The Occupy Wall Street movement has been the big story of the last few months. What fictional “Wall Street” movie character Gordon Gekko called the NINJA generation (No Income, No Jobs, No Assets) is gathering together in major urban centers to protest growing income inequality, a lousy economy in which there are few available jobs, and the feeling that our nation is ruled by a plutocracy of bankers and financial speculators.
How should Catholics respond?
Like its fraternal twin, 2010’s Tea Party movement, OWS has elements of a truly populist uprising. Although neither movement has a specific set of political goals, there is definitely a sentiment across the political spectrum that something is wrong.
Many people no longer believe that democracy works for them or for the common good.
But each movement correctly identifies only half the problem.
The Tea Party recognizes that Big Government too often imposes the arbitrary rule of tax-loving bureaucrats who stifle authentic liberty and strangle entrepreneurism in a mass of red tape. Big Government also tends to usurp responsibilities that should be performed by individuals, families, businesses, churches and other institutions of civil society.
On the other side of the coin, OWS recognizes that Big Business (particularly financiers and the military-industrial complex) have enriched themselves at public expense, often conspiring with politicians to do so through tax breaks, corporate bailouts and legal regimes that funnel capital into usurious loans and other forms of financial speculation that do little else than provide massive profits for a select few.
And when the financial house of cards collapses, the average Joe gets stuck with higher taxes and fewer jobs to make sure GM and the banks don’t “fail.”
Further, poverty is on the rise, a record number of people are receiving food stamps, and homelessness is now common in the suburbs, not just the inner city.
People are, understandably, upset.
Only part of the picture
Neither movement, however, gets the full picture, which means the answers they suggest will do little to solve the underlying problems.
The answers provided by the political action groups who co-opt these movements still typically fit in the same old left-right divide and are essentially capitalist or socialist.
But the false religions of “market fundamentalism” and statism will only further empower what G.K. Chesterton called “Hudge and Gudge,” the co-dependent relationship between Big Government and Big Business.
Hudge and Gudge are empowered by greed and the “libido dominandi” — the lust for power. Hudge encourages Gudge to create regulatory regimes that favor the pursuit of profits and the elimination of competition. Gudge obliges, on the agreement that Hudge keeps Gudge in power.
Not surprisingly, the leadership of Hudge and Gudge splits time between both.
So when Tea Partiers call for more freedom and lower taxes, the public gets less regulation of banks and corporate tax breaks.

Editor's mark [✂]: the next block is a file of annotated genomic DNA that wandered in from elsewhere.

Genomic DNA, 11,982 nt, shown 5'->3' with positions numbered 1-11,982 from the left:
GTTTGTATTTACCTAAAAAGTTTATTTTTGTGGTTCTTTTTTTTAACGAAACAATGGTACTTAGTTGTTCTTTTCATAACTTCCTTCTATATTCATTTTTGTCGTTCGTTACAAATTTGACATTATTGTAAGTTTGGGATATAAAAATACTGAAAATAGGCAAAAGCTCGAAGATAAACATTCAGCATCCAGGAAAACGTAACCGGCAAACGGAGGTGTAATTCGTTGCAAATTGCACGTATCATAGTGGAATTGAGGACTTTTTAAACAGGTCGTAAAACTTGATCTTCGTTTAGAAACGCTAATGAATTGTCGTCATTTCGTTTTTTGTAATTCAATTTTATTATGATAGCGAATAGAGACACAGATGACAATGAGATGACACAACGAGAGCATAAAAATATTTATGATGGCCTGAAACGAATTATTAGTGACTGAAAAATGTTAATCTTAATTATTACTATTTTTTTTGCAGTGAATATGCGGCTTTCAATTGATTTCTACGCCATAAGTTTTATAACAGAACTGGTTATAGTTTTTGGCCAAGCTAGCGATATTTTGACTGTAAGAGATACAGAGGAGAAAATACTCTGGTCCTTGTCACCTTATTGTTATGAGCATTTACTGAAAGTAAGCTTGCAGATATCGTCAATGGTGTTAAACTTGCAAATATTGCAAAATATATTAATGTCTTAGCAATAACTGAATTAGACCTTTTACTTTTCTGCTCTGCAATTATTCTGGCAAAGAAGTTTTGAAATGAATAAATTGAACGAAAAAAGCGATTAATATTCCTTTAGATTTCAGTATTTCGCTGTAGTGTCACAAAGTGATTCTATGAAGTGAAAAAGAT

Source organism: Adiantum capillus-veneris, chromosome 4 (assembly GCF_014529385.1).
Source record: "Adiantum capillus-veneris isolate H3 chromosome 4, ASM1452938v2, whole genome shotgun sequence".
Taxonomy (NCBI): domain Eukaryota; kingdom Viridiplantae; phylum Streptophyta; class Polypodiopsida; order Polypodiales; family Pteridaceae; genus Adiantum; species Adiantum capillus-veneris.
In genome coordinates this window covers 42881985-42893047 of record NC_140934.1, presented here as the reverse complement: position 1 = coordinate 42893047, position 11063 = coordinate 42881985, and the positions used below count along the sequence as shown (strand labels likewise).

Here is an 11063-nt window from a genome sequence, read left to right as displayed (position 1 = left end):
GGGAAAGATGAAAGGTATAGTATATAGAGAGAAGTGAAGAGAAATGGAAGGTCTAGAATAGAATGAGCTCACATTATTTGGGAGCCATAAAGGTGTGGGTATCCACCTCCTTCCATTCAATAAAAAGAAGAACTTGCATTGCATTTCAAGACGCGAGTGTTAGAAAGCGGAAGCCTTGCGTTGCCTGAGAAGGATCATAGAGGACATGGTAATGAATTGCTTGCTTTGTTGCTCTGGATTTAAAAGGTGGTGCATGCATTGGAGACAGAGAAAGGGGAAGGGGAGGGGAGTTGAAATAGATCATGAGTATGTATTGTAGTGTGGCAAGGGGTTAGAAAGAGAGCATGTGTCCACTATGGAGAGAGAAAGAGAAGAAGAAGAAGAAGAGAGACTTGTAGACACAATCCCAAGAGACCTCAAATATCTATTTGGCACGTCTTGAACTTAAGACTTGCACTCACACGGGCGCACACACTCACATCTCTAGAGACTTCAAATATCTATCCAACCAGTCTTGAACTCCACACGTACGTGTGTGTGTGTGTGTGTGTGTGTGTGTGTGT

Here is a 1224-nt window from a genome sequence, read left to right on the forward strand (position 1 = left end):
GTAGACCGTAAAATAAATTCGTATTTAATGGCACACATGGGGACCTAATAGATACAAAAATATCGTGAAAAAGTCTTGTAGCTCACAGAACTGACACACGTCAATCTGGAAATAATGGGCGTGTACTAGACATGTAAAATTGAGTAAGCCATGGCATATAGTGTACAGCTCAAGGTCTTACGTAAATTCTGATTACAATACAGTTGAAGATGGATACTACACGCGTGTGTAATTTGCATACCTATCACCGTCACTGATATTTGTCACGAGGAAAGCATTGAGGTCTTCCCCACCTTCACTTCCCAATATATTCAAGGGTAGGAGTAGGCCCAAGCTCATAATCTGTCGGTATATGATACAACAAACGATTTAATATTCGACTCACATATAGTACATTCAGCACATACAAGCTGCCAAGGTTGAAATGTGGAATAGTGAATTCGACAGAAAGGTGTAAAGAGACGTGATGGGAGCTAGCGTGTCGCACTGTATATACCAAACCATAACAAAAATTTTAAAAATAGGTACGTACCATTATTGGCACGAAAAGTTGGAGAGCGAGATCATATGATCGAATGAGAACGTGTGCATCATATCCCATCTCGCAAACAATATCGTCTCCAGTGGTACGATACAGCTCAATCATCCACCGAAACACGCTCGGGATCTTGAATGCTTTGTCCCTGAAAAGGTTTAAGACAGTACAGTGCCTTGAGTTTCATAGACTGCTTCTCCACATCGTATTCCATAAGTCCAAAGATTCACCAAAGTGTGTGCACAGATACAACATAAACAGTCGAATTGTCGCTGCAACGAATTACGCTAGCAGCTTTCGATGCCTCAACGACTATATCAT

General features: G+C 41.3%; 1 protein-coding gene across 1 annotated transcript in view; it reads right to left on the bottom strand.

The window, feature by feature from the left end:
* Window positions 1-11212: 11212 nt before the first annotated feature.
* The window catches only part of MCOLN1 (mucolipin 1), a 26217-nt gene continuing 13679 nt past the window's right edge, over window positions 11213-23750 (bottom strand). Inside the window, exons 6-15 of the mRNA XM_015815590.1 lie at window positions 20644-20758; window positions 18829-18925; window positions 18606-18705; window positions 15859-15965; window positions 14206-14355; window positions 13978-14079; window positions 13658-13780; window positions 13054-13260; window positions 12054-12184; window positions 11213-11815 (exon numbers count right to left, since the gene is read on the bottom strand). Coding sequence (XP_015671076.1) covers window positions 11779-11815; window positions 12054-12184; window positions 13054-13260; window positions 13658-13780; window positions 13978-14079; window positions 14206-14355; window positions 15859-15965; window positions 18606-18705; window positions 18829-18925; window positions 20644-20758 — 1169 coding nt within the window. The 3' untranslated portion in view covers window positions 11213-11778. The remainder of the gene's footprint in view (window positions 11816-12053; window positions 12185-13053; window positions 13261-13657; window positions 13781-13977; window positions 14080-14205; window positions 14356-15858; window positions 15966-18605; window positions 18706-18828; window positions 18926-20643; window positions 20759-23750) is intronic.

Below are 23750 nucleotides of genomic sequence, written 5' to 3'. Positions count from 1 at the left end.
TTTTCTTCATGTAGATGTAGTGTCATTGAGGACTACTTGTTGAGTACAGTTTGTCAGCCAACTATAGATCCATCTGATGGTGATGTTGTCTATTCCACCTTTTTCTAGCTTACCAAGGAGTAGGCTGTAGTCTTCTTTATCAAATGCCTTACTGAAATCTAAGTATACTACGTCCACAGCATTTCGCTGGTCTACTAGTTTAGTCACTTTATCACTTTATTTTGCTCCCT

When OWS people call for more regulatory oversight and income redistribution, the public gets corporate subsidies and legal regimes that favor big businesses and harm small ones.
And if OWS isn’t satisfied with these brussels sprouts and continues to occupy your city, the police will eventually be sent in to restore “order.”
We are left with the $64,000 question: “What is to be done?”
Do we believe that the answer is to sit out in the cold complaining about “the system” with a bunch of kids wearing Guy Fawkes masks?
Sacrament of charity
As Catholics, the first thing we should do is occupy our local eucharistic adoration chapel and sit in the presence of the sacrament of charity.
As Mother Teresa said, “Prayer before Jesus in the Blessed Sacrament will save the world from destruction.”
Transforming a broken world must first start with transforming ourselves because there is no political solution to what is fundamentally a moral problem. There is only a spiritual solution — one that starts with repentance and conversion.
When we gaze upon the Lord, we will better see him in the face of others. And when we do so, we will gain a renewed sense of solidarity — particularly with the hungry, the homeless, the unemployed and the immigrant looking for work.
This heightened awareness of the needs of others will lead us to not just think about but also act to build a more just social order.
Spending time with the Lord will also help us see the world in a more integrated way, get at the root cause of problems, and begin to develop solutions that serve the common good, not just the narrow interests of a few.
Over the coming months, this column will periodically outline the moral principles and ethical framework the church offers us to reconstruct a broken social order.
But for now, we have to rebuild the broken person that is all of us.
Occupy the chapels!
Jason Adkins is executive director of the Minnesota Catholic Conference.
Category: Faith in the Public Arena